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The fitness cost of mis-splicing is the main determinant of alternative splicing patterns

Overview of attention for article published in Genome Biology (Online Edition), October 2017
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About this Attention Score

  • In the top 5% of all research outputs scored by Altmetric
  • High Attention Score compared to outputs of the same age (96th percentile)
  • High Attention Score compared to outputs of the same age and source (88th percentile)

Mentioned by

blogs
2 blogs
twitter
122 tweeters
wikipedia
1 Wikipedia page
f1000
1 research highlight platform

Citations

dimensions_citation
54 Dimensions

Readers on

mendeley
124 Mendeley
citeulike
1 CiteULike
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Title
The fitness cost of mis-splicing is the main determinant of alternative splicing patterns
Published in
Genome Biology (Online Edition), October 2017
DOI 10.1186/s13059-017-1344-6
Pubmed ID
Authors

Baptiste Saudemont, Alexandra Popa, Joanna L. Parmley, Vincent Rocher, Corinne Blugeon, Anamaria Necsulea, Eric Meyer, Laurent Duret

Abstract

Most eukaryotic genes are subject to alternative splicing (AS), which may contribute to the production of protein variants or to the regulation of gene expression via nonsense-mediated messenger RNA (mRNA) decay (NMD). However, a fraction of splice variants might correspond to spurious transcripts and the question of the relative proportion of splicing errors to functional splice variants remains highly debated. We propose a test to quantify the fraction of AS events corresponding to errors. This test is based on the fact that the fitness cost of splicing errors increases with the number of introns in a gene and with expression level. We analyzed the transcriptome of the intron-rich eukaryote Paramecium tetraurelia. We show that in both normal and in NMD-deficient cells, AS rates strongly decrease with increasing expression level and with increasing number of introns. This relationship is observed for AS events that are detectable by NMD as well as for those that are not, which invalidates the hypothesis of a link with the regulation of gene expression. Our results show that in genes with a median expression level, 92-98% of observed splice variants correspond to errors. We observed the same patterns in human transcriptomes and we further show that AS rates correlate with the fitness cost of splicing errors. These observations indicate that genes under weaker selective pressure accumulate more maladaptive substitutions and are more prone to splicing errors. Thus, to a large extent, patterns of gene expression variants simply reflect the balance between selection, mutation, and drift.

Twitter Demographics

The data shown below were collected from the profiles of 122 tweeters who shared this research output. Click here to find out more about how the information was compiled.

Mendeley readers

The data shown below were compiled from readership statistics for 124 Mendeley readers of this research output. Click here to see the associated Mendeley record.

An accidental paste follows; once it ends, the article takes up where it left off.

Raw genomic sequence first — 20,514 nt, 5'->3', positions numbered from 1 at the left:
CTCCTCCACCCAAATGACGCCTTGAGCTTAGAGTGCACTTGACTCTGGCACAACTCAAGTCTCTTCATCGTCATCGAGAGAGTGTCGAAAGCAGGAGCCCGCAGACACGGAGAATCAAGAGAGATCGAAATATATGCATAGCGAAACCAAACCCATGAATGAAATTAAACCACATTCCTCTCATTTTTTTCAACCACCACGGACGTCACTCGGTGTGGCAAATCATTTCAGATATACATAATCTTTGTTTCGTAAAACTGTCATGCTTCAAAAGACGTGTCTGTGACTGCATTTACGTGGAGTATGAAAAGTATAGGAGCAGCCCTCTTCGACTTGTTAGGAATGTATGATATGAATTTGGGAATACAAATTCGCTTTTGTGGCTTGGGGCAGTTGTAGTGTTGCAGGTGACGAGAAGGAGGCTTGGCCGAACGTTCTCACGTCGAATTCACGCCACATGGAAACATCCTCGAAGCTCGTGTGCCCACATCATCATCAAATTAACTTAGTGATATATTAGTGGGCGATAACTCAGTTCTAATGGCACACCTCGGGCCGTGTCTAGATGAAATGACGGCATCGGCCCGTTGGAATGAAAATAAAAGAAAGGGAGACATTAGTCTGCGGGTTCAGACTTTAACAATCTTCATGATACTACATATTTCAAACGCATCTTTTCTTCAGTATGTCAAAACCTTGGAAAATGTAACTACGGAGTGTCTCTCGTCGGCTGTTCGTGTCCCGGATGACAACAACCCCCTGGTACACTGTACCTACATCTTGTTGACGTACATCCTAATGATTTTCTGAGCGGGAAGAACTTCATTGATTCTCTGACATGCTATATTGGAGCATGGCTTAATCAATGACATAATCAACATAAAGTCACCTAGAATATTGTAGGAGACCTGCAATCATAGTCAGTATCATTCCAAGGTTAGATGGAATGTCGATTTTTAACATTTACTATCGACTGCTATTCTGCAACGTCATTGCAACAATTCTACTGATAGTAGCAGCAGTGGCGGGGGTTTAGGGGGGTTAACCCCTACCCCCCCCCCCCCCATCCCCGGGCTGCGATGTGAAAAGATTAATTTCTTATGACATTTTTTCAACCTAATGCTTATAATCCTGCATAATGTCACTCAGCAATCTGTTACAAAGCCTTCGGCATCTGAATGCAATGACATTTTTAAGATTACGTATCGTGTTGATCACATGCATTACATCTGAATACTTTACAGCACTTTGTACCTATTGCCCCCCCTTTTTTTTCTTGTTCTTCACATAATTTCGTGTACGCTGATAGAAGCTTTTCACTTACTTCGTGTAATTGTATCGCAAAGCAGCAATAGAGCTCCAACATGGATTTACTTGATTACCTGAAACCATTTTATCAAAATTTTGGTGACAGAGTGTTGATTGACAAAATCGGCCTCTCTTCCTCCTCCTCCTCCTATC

Geographical breakdown

Country Count As %
United Kingdom 1 <1%
Unknown 123 99%

Demographic breakdown

Readers by professional status Count As %
Student > Ph. D. Student 39 31%
Researcher 31 25%
Student > Master 19 15%
Student > Bachelor 7 6%
Student > Doctoral Student 4 3%
Other 12 10%
Unknown 12 10%
Readers by discipline Count As %
Biochemistry, Genetics and Molecular Biology 56 45%
Agricultural and Biological Sciences 43 35%
Computer Science 6 5%
Pharmacology, Toxicology and Pharmaceutical Science 2 2%
Mathematics 1 <1%
Other 3 2%
Unknown 13 10%

Attention Score in Context

This research output has an Altmetric Attention Score of 86. This is our high-level measure of the quality and quantity of online attention that it has received. This Attention Score, as well as the ranking and number of research outputs shown below, was calculated when the research output was last mentioned on 27 May 2022.
All research outputs
#381,413
of 21,575,819 outputs
Outputs from Genome Biology (Online Edition)
#258
of 3,989 outputs
Outputs of similar age
#10,563
of 341,431 outputs
Outputs of similar age from Genome Biology (Online Edition)
#28
of 241 outputs
Altmetric has tracked 21,575,819 research outputs across all sources so far. Compared to these this one has done particularly well and is in the 98th percentile: it's in the top 5% of all research outputs ever tracked by Altmetric.
So far Altmetric has tracked 3,989 research outputs from this source. They typically receive a lot more attention than average, with a mean Attention Score of 27.6. This one has done particularly well, scoring higher than 93% of its peers.
Older research outputs will score higher simply because they've had more time to accumulate mentions. To account for age we can compare this Altmetric Attention Score to the 341,431 tracked outputs that were published within six weeks on either side of this one in any source. This one has done particularly well, scoring higher than 96% of its contemporaries.
We're also able to compare this research output to 241 others from the same source and published within six weeks on either side of this one. This one has done well, scoring higher than 88% of its contemporaries.